As a writer, I don’t always receive feedback and often wonder how readers relate to my fiction. Sandra Murphy sent me this article inspired by one of my published short stories. I’d like to share it with you.
Georgia Drake Conrad lives with dogs, cats, orphaned kittens, and one husband in
. She has a big and generous heart
for all animals. This is her response. Virginia
I recently read “Touch Not the Cat” in A Murder of Crows anthology, edited by Sandra Murphy. I enjoyed the story as it had things I love—cats and mystery. As I read, I realized the man in the story has a similar problem to what I face quite often—helping cats without collecting them. His heart was in the right place. Trying to help the cats in need, his inability to find homes and adopt them out, inadvertently led to him being charged with murder.
I am an orphan kitten bottle baby foster—quite a mouthful. I volunteer for a local rescue in
, SymbioticInc.org, and take in
babies that would not survive after losing their mothers if not for bottle baby
fosters. Suffolk, Virginia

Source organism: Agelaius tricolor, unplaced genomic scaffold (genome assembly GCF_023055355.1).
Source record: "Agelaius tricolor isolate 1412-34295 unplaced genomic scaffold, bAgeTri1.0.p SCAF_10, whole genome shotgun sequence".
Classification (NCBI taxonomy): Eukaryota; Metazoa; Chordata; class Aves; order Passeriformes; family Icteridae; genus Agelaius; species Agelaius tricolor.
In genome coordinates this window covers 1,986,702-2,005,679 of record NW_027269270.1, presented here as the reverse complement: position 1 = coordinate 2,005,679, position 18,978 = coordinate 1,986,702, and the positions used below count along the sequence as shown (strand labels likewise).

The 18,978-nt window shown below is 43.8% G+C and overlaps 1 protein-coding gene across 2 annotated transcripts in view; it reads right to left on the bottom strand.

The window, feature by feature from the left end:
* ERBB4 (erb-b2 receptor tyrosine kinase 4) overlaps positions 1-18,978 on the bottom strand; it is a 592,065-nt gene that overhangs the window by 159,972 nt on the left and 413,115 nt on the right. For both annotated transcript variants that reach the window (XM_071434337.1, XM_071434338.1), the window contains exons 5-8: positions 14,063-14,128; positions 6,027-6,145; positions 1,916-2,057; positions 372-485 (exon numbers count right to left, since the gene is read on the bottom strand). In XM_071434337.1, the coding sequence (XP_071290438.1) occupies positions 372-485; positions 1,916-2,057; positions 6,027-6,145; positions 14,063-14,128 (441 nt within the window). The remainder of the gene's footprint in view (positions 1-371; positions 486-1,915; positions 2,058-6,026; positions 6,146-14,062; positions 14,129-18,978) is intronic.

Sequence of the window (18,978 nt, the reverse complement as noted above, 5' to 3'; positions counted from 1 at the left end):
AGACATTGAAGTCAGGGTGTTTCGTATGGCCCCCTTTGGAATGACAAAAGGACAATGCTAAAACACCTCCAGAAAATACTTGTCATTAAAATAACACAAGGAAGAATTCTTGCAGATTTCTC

I grow very attached to them each and every time. I cry when they leave—both tears of sadness and of joy. What the man in the story failed to do was put the best interest of the cats ahead of his own wants. The point of fostering is to find the best match possible for the animal and that is not always the foster home. It is difficult to say goodbye, but so rewarding to know you helped save a life and gave them a new start. By letting go, you don’t become overwhelmed with animals, which isn’t good for them or you, and you make room for new ones that always need you in the future.
Fostering orphans is a little different than regular fostering and I’ve done both. Many newborns are sick when they come in. You administer medications and monitor them constantly. They are very fragile the first few weeks. With newborn babies, you have to get up every 2 hours for around the clock feedings. This eventually spreads out and they get on solid foods, but the first few weeks are tough on sleep.
They also do not know how to *cat*. Since they don’t have their mother to help teach them socialization, which is extremely crucial to their future, it is up to the foster to help them learn. I have cats of my own and once the kittens are health cleared, I let them around the big cats, who help teach them cat stuff.
You can’t help but fall in love with the babies. If you love animals, it’s inevitable. When I feel myself weaken, I will remind myself of the man in the story and while I won’t promise no tears, I will happily hand the babies over to their new forever homes and make room for the next crew.
Your thoughts and comments welcome!